We all learned in science class that there are three ways by which heat can be transmitted – conduction, convection and radiation. So to keep heat in or out, we humans have designed various means to block conduction, convection and radiation. A jacket keeps us warm by preventing heat loss from our bodies through conduction. Generally speaking, the thicker the material or the more air it traps, the better it is able to insulate our bodies from heat loss through conduction. Down jackets are very effective because of the many pockets of air that can insulate the body.
Heat loss through convection is the principle behind cooling fans and wind chill factor. Assisted by wind, the temperature does not have to be very low to cause hypothermia. Windproof shell jackets (often quite thin) are designed to block out wind and prevent heat loss through convection. If it’s not too cold and wind is the main factor, you don’t need a very thick jacket to protect yourself – just something that can “break” or “cheat” the wind.
What about radiation? The mirrored glass inside our thermos flasks prevents heat loss through radiation. Even though there is a vacuum in between the layers of a thermos flask, heat can still escape through radiation. The mirrored surface reflects heat back into the flask, keeping the heat in. How does this apply to outdoor clothing? The answer is pretty obvious and I’ve often wondered why designers of winter clothing had not extensively used shiny surfaces. In fact, shiny surfaces have already been used – just not so common in jackets.
You may have seen one of these emergency blankets carried by rescue workers. They are easily carried and though they lack thickness to provide insulation, the reflective nature of the material causes the body heat to reflect back on itself. While it may make a difference, it does not work very well under extreme conditions. Still it’s better than nothing. But would you deliberately silver the inner surface of a jacket to increase its heat-retaining property?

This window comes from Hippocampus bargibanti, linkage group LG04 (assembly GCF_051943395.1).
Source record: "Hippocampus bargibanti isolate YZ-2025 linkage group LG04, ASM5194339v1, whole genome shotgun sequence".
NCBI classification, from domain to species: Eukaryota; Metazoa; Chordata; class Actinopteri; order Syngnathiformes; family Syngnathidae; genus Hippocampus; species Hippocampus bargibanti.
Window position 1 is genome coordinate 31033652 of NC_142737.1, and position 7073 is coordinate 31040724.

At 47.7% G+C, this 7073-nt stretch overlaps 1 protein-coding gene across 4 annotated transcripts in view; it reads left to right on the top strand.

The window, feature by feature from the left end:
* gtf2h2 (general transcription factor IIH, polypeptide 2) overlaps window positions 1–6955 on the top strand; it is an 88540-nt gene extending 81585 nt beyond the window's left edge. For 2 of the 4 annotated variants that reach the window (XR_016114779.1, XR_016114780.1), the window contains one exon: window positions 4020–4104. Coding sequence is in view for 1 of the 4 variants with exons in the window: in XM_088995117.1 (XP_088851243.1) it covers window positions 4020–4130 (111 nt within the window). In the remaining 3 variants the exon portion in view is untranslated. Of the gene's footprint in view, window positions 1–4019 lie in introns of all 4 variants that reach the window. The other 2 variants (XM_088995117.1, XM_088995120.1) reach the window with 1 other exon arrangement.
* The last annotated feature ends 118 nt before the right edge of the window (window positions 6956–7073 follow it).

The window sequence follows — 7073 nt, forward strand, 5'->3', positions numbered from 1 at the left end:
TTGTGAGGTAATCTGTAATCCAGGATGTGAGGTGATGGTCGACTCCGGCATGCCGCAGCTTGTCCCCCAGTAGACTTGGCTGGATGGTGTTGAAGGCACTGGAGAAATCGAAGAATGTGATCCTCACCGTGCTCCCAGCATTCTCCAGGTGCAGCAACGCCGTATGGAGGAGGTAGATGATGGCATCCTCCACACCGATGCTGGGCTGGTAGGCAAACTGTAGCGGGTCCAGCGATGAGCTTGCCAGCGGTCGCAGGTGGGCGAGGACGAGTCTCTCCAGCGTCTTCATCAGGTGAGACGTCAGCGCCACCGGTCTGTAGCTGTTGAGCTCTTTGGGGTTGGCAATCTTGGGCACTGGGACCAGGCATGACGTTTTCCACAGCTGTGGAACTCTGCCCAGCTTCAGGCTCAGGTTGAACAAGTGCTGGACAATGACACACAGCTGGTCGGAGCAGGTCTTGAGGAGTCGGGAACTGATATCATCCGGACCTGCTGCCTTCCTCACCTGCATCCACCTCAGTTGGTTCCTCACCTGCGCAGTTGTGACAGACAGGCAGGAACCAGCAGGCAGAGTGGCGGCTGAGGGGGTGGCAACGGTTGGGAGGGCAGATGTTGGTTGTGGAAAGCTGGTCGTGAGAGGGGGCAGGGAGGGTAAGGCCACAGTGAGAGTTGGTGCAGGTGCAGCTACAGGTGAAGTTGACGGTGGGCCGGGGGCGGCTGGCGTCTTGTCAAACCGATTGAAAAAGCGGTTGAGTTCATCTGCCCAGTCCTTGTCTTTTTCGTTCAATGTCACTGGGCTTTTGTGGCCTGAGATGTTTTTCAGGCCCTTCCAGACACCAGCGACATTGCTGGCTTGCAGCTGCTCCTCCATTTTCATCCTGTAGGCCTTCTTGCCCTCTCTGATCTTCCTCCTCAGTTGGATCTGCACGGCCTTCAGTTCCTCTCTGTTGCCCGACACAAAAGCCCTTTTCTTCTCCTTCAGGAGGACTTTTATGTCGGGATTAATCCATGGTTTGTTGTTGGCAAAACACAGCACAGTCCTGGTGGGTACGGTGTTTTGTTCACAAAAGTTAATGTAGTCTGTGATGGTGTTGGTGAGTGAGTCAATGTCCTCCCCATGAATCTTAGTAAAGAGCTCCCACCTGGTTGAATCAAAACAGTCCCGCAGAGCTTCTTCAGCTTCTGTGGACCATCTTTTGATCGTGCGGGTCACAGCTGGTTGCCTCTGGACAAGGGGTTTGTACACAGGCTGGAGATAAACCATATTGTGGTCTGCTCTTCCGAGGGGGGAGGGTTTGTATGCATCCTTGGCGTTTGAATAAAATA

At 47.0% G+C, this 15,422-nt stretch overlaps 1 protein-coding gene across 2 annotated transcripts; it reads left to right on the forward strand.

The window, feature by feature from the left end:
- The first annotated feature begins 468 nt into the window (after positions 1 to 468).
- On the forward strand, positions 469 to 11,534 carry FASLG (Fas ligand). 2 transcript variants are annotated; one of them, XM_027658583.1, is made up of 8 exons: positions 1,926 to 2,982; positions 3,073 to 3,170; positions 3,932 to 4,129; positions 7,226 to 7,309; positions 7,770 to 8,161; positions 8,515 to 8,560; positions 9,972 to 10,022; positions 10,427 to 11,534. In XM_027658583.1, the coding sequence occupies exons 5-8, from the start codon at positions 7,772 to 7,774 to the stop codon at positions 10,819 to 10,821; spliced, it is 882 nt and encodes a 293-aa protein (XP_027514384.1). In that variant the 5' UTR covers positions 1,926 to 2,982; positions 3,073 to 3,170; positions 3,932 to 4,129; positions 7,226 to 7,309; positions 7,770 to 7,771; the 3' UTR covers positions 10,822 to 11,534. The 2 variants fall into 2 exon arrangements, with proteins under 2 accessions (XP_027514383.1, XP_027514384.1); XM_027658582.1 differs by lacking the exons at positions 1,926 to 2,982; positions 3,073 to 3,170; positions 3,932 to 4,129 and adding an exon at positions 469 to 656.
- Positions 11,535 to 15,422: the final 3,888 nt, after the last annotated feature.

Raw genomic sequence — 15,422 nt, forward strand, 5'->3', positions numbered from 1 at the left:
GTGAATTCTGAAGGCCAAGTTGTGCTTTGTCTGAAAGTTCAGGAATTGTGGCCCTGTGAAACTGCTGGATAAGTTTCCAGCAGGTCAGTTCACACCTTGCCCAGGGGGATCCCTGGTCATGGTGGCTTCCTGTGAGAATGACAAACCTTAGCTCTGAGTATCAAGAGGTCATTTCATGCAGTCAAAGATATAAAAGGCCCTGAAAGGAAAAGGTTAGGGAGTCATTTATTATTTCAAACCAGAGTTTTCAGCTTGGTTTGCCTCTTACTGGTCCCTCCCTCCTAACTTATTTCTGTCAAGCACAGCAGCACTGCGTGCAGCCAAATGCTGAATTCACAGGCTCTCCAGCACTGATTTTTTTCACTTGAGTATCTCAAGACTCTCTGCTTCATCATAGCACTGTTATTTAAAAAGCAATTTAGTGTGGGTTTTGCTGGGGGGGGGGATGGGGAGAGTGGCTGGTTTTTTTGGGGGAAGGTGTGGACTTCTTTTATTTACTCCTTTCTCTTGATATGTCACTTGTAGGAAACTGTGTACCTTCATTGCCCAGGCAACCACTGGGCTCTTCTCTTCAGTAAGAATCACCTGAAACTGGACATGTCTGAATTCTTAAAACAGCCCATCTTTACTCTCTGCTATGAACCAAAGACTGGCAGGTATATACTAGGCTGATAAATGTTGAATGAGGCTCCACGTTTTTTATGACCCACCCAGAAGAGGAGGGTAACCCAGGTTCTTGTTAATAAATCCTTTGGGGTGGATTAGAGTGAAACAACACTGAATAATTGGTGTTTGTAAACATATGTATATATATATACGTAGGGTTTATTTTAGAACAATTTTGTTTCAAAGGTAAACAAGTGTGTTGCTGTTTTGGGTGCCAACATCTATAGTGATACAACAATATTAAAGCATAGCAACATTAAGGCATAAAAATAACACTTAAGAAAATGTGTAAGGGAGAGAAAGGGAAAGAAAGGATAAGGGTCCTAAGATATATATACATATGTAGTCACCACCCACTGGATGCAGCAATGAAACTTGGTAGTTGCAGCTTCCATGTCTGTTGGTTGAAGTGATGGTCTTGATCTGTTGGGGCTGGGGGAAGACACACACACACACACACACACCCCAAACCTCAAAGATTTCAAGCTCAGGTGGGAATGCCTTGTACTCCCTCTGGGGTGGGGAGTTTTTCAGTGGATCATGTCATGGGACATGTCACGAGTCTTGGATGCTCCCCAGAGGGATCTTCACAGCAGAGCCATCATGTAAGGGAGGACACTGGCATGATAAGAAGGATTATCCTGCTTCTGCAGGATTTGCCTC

The Columbia Omni Heat Vest has such an interesting design. The type of outdoor clothing material with the best insulation properties is down (feathers). This vest does not have a lot of down, but it has a reflective inner surface that works in combination. I bought it for a recent trip and I confess that prior to this, I have not worn any jacket with a reflective inner surface. Why a vest and not a full jacket? Maybe I have budget issues. But seriously, I prefer down vests because they do not restrict my arm movement. The thin down also means that it takes up less space in my backpack.
So how warm is it? In camp at night, it has kept me reasonably warm, probably as warm as a thicker down without the thermos effect. What about setting off before dawn when it’s still freezing cold? I’ve worn it under my shell jacket while making the summit push on Gunung Agung. After a few minutes, the vest was trapping so much heat that I was perspiring. If I had worn a normal down vest without the reflective lining, it would have been OK. The lining also renders the vest less breathable than it should be. Hence, moisture accumulates.
So while the reflective surface does help prevent heat loss, it is also extremely effective in trapping heat generated by your body when you’re on the move. My advice is to wear it only when you are resting in camp. It’s good to have but be prepared to take it off when you’re on the move.